Is Zen a Religion?
The question of whether Buddhism (and Zen) is a religion or not has been debated ever since its discovery by Western scholars and philosophers in the 18th century, if not before.
Buddhism is certainly different from most religions in the sense that the historical Buddha claimed neither to be a god nor inspired by one. In Buddhist mythology there is no Supreme Being or omnipotent creator deity, for there is no ultimate beginning, only a beginningless flow of “causes and conditions.” However, Buddhism did develop within a mythological system that contained gods or devas, a term for heavenly, divine, or celestial beings, and most forms of Buddhism continue to embrace this cosmology, or at least use it metaphorically. Within this mythology, these “gods” are not seen as particularly powerful, but bound, just like all other beings, to the endless cycles of suffering from which the Buddha promises liberation. In this system a Buddha (and there is one in each “world age”) is the figure who attains liberation and shows the way to others.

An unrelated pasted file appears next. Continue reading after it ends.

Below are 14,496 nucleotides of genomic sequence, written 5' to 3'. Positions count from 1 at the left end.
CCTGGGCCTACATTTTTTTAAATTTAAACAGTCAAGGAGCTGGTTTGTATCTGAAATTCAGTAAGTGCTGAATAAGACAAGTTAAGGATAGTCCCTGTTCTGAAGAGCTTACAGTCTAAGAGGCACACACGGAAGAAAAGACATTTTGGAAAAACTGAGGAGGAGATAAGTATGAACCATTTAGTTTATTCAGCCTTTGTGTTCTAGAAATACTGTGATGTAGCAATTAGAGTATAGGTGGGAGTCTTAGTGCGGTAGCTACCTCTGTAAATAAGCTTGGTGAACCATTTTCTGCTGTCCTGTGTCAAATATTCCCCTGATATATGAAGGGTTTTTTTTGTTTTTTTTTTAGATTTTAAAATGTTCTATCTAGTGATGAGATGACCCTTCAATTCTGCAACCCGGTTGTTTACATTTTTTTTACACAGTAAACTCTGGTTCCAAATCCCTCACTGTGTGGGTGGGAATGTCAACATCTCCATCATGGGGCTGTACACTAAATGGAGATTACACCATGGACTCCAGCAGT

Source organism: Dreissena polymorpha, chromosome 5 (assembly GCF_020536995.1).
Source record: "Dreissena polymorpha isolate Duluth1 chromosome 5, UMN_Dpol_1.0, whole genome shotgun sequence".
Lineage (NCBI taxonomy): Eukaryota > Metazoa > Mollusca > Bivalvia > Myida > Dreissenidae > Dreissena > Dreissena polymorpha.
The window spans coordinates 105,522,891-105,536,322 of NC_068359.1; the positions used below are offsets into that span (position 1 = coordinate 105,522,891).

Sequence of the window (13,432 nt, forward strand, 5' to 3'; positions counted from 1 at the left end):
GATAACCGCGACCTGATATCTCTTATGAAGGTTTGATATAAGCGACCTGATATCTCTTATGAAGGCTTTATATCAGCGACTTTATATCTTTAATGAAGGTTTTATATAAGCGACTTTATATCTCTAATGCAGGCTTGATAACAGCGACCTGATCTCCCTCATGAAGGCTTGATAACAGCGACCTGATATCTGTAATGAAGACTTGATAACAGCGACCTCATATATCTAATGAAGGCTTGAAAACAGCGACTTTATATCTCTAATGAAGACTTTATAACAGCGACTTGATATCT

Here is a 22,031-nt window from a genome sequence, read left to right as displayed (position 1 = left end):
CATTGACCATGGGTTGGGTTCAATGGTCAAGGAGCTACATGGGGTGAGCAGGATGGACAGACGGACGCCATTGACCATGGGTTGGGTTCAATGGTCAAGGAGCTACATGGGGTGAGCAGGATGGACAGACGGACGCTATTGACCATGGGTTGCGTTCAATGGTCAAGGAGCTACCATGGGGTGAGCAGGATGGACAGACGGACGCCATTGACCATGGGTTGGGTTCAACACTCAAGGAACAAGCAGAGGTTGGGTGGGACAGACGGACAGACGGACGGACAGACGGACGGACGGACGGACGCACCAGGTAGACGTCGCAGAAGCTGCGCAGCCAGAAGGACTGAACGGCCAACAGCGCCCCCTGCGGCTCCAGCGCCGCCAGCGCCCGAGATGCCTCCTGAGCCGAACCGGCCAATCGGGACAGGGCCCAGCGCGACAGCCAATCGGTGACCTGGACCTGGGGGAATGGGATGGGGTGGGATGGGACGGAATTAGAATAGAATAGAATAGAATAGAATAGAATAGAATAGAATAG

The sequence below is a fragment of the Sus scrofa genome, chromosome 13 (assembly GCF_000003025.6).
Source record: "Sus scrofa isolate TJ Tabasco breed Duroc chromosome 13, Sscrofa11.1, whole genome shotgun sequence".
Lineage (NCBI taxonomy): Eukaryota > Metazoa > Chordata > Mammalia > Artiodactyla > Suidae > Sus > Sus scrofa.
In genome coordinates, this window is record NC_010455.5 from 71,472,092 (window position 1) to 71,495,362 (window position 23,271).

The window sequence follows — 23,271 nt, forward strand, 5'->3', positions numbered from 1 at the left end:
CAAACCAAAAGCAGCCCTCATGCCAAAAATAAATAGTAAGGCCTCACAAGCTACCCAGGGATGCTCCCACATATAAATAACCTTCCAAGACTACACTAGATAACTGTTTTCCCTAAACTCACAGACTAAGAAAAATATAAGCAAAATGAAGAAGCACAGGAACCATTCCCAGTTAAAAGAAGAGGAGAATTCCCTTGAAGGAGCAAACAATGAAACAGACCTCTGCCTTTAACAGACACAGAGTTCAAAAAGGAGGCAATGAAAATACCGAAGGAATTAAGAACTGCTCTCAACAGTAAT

Nonetheless, as Buddhism developed, “Buddha” became a more nuanced and complex term, one that had additional conceptual and mythological meanings in addition to that of Siddhartha Gautama, the historical person who lived, taught, and died in ancient India. In Mahayana Buddhist mythology there are many Buddhas and Bodhisattvas—beings who will become Buddhas, but choose to forgo final liberation in order to continue their work of helping and guiding others. In some types of Buddhist practice (but not typically in Zen), these figures function in effect as deities and are prayed to and worshiped as an important part of practice. In Zen, the Buddha (in many meanings of the term) is afforded the highest respect; his statue is placed on the altar and bowed down to, but he is not usually thought of as being worshiped. In Zen, the question of whether or not there is a God or whether what we practice is a religion is not considered important. Different people answer it in different ways. Zazen is a nondenominational practice, one that is not “owned” by Zen or any religious tradition. One need not “become a Buddhist” in order to practice, and many serious Zen practitioners consider themselves to be Christian.
Buddhism is a religion in the sense that it is concerned with the ethical dimension of human life and teaches a message of respect and compassion for all beings. Like other religions, it is concerned with the most fundamental problems and questions of existence and provides a way of addressing them.